Most of us think of insurance fraud as someone trying to defraud an insurance company. However, there is another type of insurance fraud that can affect you when buying a policy. Insurance seller fraud is when a fraudster sells a fake or inaccurate insurance policy. In most cases, they offer very low rates to draw in victims. Once the person pays, they give them forged or invalid pink slips.
Victims of insurance seller fraud may not realize that the broker was a fraudster until their insurance claim is denied. This leaves victims having to pay out of pocket for an incident. If the fraudster supplied inaccurate information on the insurance form, the victim may even find it hard to get insurance in the future.
Ghost brokers are fraudsters that take payment for insurance policies upfront and then disappear. In most cases they provide a forged pink slip. However, they can also set up a real policy and then cancel it without the telling the victim.
Fake brokers often have a real business (e.g., selling cars) and a physical address. They buy an insurance policy in the name of the client and provide an insurance slip. But to get lower rates, they will often include incorrect information in the policy. When it’s time for the victim to make a claim, it will be denied due to inaccurate information.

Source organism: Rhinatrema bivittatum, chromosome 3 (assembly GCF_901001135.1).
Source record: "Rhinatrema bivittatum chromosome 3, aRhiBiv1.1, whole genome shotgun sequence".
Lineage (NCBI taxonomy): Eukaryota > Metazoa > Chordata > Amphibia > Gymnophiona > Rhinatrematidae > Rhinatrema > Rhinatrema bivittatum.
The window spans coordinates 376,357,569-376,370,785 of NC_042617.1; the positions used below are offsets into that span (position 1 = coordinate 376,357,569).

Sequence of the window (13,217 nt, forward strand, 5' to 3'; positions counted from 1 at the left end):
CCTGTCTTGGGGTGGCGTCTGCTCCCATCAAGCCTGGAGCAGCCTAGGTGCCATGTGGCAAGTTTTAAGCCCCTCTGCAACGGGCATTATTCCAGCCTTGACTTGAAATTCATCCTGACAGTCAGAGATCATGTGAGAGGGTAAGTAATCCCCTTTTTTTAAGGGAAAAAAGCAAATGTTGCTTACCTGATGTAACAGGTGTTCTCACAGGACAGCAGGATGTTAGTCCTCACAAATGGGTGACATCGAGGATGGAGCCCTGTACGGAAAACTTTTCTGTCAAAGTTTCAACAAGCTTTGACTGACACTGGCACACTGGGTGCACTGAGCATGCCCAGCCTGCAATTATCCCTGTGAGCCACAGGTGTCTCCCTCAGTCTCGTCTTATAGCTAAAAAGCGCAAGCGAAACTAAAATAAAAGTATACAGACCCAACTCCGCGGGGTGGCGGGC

- The insurance is much cheaper than other quotes. Fraudsters offer very low rates to draw in potential victims.
- They charge you a fee for their services. Legitimate insurance brokers are paid through commissions. They will never ask you for a fee for their services.
- They ask for large payments upfront or ask for payment in cash. You should never have to give cash payments directly to the broker.
Avoiding Insurance Scams
- Double check your agent’s license number with the insurance regulator in your province or territory.
- Read your policy thoroughly before signing. Your personal information should be accurate.
- Check that the policy is connected to your contact information, not the broker’s. This will ensure that you are contacted if the policy is cancelled or changed.
- If you’re unsure about a broker or agent, you can contact the insurance company they are selling the policy for directly. You can also contact the Insurance Bureau of Canada (IBC) to ask if your situation sounds like a scam.
If you encounter insurance seller fraud, please report it to the IBC.
This information is brought to you in collaboration with Sonnet Insurance. Get a home or car insurance quote today.